Hip hop artist
Let veteran MC Saigon tell it and Hip-Hop was never intended to be politically correct. A statement backed by history: Hip-Hop was born from struggle and oppression. Its music’s purpose: rebellion; be oratory opposition to the conditions that oppress African-Americans and Latinos. Saigon feels that the Bronx-born culture, now in its mid-thirties, has strayed from its essence, so offers a realignment of priorities with his latest album The Greatest Story Never Told 2: Bread and Circuses.
The album title’s extension borrows from the Latin-rooted phrase panem et circenses, which notes the attainment of public approval and popularity by way of superficial distraction. The Brooklyn-born, Spring Valley, New York raised rapper feels these diversions pose an even greater threat to rap listeners because in an American economy that has even less to give to its disenfranchised, the poor literally can’t afford to be deaf, dumb and blind anymore. With his sophomore effort, Saigon puts the responsibility of refocusing Hip-Hop on he and his colleagues. Problem is he sees today’s rapper as more ringmaster than master of ceremony. Bread and Circuses aims to expose MCs ignoring their civic duty. “There are wars that are about to go down that the public doesn’t even know about because we’re so entertained by sports and the Grammys and the VMA’s being year-round,” says the artist born Brian Daniel Carenard. “But what are we music artists doing with our voice for the Black community? It’s like the popular rapper is just adding fuel to our fucked up fire.”
In the spirit of rap revolutionaries like Chuck D and Gill Scott Heron, TGSNT 2: B&C (co-executive produced by Hip-Hop producer extraordinaire Just Blaze and MTV and Sirius radio host Sway Calloway) aims to enrich the non-rich with jewels on issues that have plighted brown America for centuries. Black-on-Black genocide is addressed over sinister keys on “Ghetto,” clarity is given to the difference between reality and entertainment imagery on the Just Blaze produced “Rap vs Real” and “Blown Away,” is as courageous as it is strong with its message of what it means to be a true rebel. “I think we don’t have any real strong leadership today because history shows us that if someone makes too much noise and goes against the establishment, something always happens to them like assassination or untimely death,” says Saigon, alluding to fallen generals such as Malcolm X, Bob Marley and Tupac. “I feel we’re in an era where courageous men aren’t bred anymore. But we still need manly men. Who’s gonna protect the women?”
The guest list on TGSNT2 is short in quantity but tall in quality. The Jay-Z of Christian rap LeCrae visits “Best That I Found”; Marsha Ambrosius soars throughout the “Game Changer” and fellow upstate NY native Styles P teams up with Sai over infectious gospel keys and menacing drums to separate rap’s tried and true from the rest on “Not Like Them.”
Saigon hasn’t been this artistically free since being released from prison in 2000––on an assault with a deadly weapon charge. It was Napanoch’s Eastern Correctional Facility where the son of black and Haitian parents found his passion for penning rhymes and author Wallace Terry’s book Bloods: An Oral History of the Vietnam War by Black Veterans (hence his professional moniker). Upon his release, his devotion to becoming a force in the rap game would lead to The Source magazine joining him with greats like Eminem, The Notorious B.I.G. and Common as a subject of the publication’s coveted “Unsigned Hype” section. A few more years of mixtape grinding would earn the attention of the aforementioned Just Blaze, who while at the height of his Jay-Z fame signed the self-proclaimed “Yardfather” to his Fort Knox imprint and eventually to Atlantic records. Subsequently, the ex-con with the penchant for potent poetry would see his profile grow exponentially with the catalyst being his reoccurring role in season 2 of the HBO hit “Entourage.”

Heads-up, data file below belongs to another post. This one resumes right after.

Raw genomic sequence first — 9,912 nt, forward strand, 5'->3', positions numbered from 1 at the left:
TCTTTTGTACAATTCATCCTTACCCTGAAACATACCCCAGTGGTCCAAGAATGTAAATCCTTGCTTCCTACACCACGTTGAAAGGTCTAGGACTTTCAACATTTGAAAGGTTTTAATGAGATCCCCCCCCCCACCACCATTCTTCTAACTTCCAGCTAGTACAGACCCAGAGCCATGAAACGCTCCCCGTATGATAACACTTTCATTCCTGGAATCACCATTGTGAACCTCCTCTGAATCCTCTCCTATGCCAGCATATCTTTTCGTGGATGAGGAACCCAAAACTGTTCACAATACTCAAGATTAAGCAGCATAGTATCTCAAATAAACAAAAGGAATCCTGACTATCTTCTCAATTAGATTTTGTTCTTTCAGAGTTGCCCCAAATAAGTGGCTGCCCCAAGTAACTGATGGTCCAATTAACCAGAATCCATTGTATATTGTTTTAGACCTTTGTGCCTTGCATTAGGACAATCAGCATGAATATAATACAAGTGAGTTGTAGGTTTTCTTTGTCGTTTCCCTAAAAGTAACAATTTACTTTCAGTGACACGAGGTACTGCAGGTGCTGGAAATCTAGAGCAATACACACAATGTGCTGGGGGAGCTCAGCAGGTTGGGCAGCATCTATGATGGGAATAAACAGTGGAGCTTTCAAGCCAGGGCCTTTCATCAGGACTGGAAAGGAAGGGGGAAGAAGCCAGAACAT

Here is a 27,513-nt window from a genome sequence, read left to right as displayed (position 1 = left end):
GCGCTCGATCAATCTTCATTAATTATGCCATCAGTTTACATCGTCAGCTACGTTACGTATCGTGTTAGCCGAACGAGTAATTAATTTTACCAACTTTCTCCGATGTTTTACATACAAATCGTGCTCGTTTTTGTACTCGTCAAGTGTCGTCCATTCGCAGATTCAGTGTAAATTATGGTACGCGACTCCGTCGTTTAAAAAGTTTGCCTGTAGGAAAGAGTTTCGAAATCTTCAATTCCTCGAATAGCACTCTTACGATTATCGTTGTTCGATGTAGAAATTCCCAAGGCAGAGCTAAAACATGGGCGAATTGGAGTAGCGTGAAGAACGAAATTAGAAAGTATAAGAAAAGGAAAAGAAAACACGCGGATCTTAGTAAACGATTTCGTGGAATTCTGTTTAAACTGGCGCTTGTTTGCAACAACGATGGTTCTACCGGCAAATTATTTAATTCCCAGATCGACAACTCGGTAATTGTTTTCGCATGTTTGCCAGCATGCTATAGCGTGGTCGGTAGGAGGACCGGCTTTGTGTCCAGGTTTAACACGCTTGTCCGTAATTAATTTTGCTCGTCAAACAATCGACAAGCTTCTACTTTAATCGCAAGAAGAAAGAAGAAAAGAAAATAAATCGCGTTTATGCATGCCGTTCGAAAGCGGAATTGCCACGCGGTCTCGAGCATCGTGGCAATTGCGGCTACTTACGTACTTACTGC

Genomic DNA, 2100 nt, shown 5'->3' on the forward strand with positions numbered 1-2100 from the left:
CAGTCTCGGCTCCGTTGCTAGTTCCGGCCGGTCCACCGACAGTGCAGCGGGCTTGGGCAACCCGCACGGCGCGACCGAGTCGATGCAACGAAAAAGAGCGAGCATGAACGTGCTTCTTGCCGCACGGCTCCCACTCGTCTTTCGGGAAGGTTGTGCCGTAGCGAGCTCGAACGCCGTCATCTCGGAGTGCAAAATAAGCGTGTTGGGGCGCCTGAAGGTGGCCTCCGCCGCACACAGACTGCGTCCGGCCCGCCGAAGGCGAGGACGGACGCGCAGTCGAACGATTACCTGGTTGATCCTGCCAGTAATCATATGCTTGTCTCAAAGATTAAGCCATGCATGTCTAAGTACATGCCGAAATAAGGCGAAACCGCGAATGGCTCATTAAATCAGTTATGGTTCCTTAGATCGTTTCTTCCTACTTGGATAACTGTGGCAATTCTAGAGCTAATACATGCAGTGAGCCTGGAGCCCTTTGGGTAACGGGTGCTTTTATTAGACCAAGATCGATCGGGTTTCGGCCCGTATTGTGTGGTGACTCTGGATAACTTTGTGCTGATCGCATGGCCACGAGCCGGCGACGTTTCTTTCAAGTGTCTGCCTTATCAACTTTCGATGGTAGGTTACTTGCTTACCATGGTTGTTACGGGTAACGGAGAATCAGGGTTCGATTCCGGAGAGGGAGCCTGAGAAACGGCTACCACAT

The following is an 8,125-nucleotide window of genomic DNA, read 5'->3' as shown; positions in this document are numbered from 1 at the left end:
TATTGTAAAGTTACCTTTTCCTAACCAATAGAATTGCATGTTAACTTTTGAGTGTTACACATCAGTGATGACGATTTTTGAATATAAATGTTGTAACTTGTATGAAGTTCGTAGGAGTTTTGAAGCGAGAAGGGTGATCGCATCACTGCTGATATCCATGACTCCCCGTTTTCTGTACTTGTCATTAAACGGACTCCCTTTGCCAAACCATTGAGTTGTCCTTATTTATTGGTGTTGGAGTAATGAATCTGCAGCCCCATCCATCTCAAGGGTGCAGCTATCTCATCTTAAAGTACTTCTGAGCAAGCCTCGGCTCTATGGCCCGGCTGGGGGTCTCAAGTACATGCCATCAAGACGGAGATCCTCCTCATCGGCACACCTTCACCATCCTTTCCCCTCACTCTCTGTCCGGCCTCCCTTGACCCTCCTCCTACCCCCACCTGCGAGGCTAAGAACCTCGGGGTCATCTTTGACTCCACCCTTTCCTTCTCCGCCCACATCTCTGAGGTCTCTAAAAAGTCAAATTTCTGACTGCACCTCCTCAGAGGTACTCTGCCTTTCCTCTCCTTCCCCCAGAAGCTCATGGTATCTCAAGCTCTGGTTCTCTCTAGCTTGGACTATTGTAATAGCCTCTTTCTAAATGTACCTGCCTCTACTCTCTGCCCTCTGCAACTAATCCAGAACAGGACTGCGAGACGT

Unfortunately while the world anxiously awaited Saigon’s debut The Greatest Story Never Told, Atlantic records wasn’t ready to deliver. They demanded a few “radio singles” be added to Sai’s debut. A creative tug-of-war ensued between label and rookie––despite the release of a compromised single “Pain In My Life” featuring a little known Trey Songz––ultimately shelving the album for years. Once TGSNT finally saw the light of day, it was 2011 and an independent release courtesy of Saigon’s new recording home Suburban Noize Records. As a non-major, the album moved an impressive number of units, fueling its author to pour more blood, sweat and tears into its sequel. “Atlantic didn’t believe in it, but a lot people supported.”
Now with “Sai-giddy” in complete control of his music, he’s able to birth potential hit records organically. Prime example: “RelaFriendship,” a tune about the invisible line between best friend and girlfriend that’s as smart as it is catchy. The difference between Saigon’s music and that of many of his peers is that when the masses fall under the spell of his music, it’s not a distraction, instead a refocus and clearing of optics and ears to receive what Hip-Hop USA has been deprived of far too long: the truth.